While job growth in a region is crucially important, the dynamic of business creation and business closure can reveal a lot about a region’s economy. Does churning lead to “creative destruction” and a more efficient economy in the long-run or might it have negative consequences, especially in certain neighborhoods? This report analyzes business churning at the neighborhood level across Southern California with an eye toward socio-demographic characteristics and local measures of well-being. Download the full report here.
Click here for a web mapping application that allows you to explore the relationships between business churning, job growth, and clustering across Southern California.
Peer-reviewed research based on the analyses in this Report will be published soon. Please return at a later date.
Measuring the accessibility of neighborhood businesses amidst evolving residential development patterns
Dr. Kevin Kane evaluates the impact of building-level and neighborhood-level characteristics on the accessibility of neighborhood businesses to housing units using Long Beach, California as a case study. While advocates of smart growth and New Urbanism encourage both mixed-use developments and land use mixing, analysis at the aggregated level can be too coarse to pick up on the fine-grained characteristics of urban streetscapes.
The 2014 Southern California Regional Progress Report was prepared by researchers with the School of Social Ecology’s Metropolitan Futures Initiative, which aims to build a base of knowledge to guide policymakers in improving the overall quality of life in the Southland. It is the second installment in a biennial series of Regional Progress Reports.
The inaugural Southern California Regional Progress Report was prepared by researchers with the School of Social Ecology’s Metropolitan Futures Initiative, which aims to build a base of knowledge to guide policymakers in improving the overall quality of life in the Southland.
- Land Use and Vehicle Miles of Travel in the Climate Change Debate: Getting Smarter than Your Average Bear.
by Marlon G. Boarnet, Douglas Houston, Gavin Ferguson, and Steven Spears
- Affordable Housing in Transportation Corridors – Built Environment, Accessibility, and Air Pollution Implications of Near-Roadway Residential Locations. Principal Investigator: Douglas Houston, UCI Policy, Planning and Design; Co- Principal Investigator: Jun Wu, UCI Epidemiology & Program in Public Health. Abstract is here.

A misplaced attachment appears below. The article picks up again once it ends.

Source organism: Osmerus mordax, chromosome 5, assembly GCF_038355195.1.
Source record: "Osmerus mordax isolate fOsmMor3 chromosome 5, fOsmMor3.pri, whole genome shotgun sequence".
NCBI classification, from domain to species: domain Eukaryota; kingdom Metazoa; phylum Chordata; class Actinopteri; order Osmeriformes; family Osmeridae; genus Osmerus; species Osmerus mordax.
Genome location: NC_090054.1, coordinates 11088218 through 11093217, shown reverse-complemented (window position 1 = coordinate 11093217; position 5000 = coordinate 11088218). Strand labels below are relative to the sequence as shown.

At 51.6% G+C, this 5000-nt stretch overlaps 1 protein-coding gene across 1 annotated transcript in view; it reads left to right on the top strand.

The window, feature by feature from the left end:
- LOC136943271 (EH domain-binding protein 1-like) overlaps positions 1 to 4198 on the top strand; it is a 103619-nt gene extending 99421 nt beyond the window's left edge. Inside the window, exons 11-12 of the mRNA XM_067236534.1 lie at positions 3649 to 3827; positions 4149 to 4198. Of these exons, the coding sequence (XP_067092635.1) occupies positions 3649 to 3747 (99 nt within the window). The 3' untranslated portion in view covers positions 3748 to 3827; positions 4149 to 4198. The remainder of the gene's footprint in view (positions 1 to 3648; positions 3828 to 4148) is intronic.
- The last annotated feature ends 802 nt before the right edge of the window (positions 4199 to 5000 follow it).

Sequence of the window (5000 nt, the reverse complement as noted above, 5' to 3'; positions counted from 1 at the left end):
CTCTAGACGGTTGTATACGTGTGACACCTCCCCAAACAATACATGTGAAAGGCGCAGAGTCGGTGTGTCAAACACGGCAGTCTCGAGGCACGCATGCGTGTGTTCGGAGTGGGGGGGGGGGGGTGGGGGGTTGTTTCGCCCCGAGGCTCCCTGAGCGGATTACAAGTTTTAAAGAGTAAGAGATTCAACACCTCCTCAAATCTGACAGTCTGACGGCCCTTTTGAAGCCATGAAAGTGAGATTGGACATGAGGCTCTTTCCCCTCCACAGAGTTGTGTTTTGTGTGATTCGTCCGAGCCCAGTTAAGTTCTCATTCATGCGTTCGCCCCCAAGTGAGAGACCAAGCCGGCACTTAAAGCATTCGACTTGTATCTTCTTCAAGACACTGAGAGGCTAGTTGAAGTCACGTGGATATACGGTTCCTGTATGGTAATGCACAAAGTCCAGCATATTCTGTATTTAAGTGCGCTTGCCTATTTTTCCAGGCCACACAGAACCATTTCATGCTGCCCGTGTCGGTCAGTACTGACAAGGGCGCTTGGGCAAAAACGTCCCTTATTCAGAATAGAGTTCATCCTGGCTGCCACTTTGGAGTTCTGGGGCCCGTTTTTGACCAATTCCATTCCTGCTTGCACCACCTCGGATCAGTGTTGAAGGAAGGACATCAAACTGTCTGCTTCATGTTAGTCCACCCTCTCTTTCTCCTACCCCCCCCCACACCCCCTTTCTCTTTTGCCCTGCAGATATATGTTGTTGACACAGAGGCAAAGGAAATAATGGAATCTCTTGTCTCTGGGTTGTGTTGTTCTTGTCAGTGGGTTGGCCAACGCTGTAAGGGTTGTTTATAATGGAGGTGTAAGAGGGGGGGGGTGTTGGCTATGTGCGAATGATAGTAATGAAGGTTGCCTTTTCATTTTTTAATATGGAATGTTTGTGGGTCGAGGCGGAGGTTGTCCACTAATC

- Kane, Kevin, John R. Hipp, and Jae Hong Kim. (2017). Analyzing accessibility using parcel data: Is there still an access-space trade-off in Long Beach, California? The Professional Geographer.
- Kane, Kevin, John R. Hipp, and Jae Hong Kim. (2016). “Los Angeles employment concentration in the 21st century.” Urban Studies.
- Kim, Jae Hong, John R. Hipp, and Victoria Basolo. (2017). “Municipal Planning and Urban Land Use Change Dynamics in Southern California.” Journal of Planning Education and Research. [This project explores how the policies of cities, and the broader context surrounding them, impacts land use development.]
- Hipp, John R. and Alyssa W. Chamberlain. (2015). “Foreclosures and crime: A City-level Analysis in Southern California of a Dynamic Process.” Social Science Research. 51(2): 219-232. [This project explores how the impact of foreclosures on crime rates differs across cities based on the socio-demographic characteristics of cities.]
- Hipp, John R. and Amrita Singh. (2014). “Changing Neighborhood Determinants of Housing Price Trends in Southern California, 1960-2009.” City & Community. 13(3): 254-274. [This project studies whether the relationship between certain characteristics of neighborhoods and home values have changed over a 50 year period in Southern California. An important finding is that the negative relationship with racial/ethnic minorities has decreased substantially in recent decades.]
- Regional Leadership in Air Quality Program – Marlon Boarnet (Professor of Planning, Policy, and Design) and Lindell Marsh (attorney and lecturer in Planning, Policy, and Design) convened a series of meetings with leaders of key regional agencies and stakeholders in 2009 that produced a common understanding of the region’s land use – air quality – transportation – energy infrastructure challenges. This effort is supported by SCAG, leading planning firms, UC Irvine, and Cal State University San Bernardino.
- Community Scholars Program – Supports the capacity building and organizational development of non-profits through applied “place-based” research. Recent Community Scholar projects include the development of a “foreclosure counseling” program for the Neighborhood Housing Services of Orange County and the evaluation of a community building initiative by the Office of Orange County Human Relations (OCHR). The latter resulted in OCHR securing a $225,000 continuation grant from the St. Joseph Health System.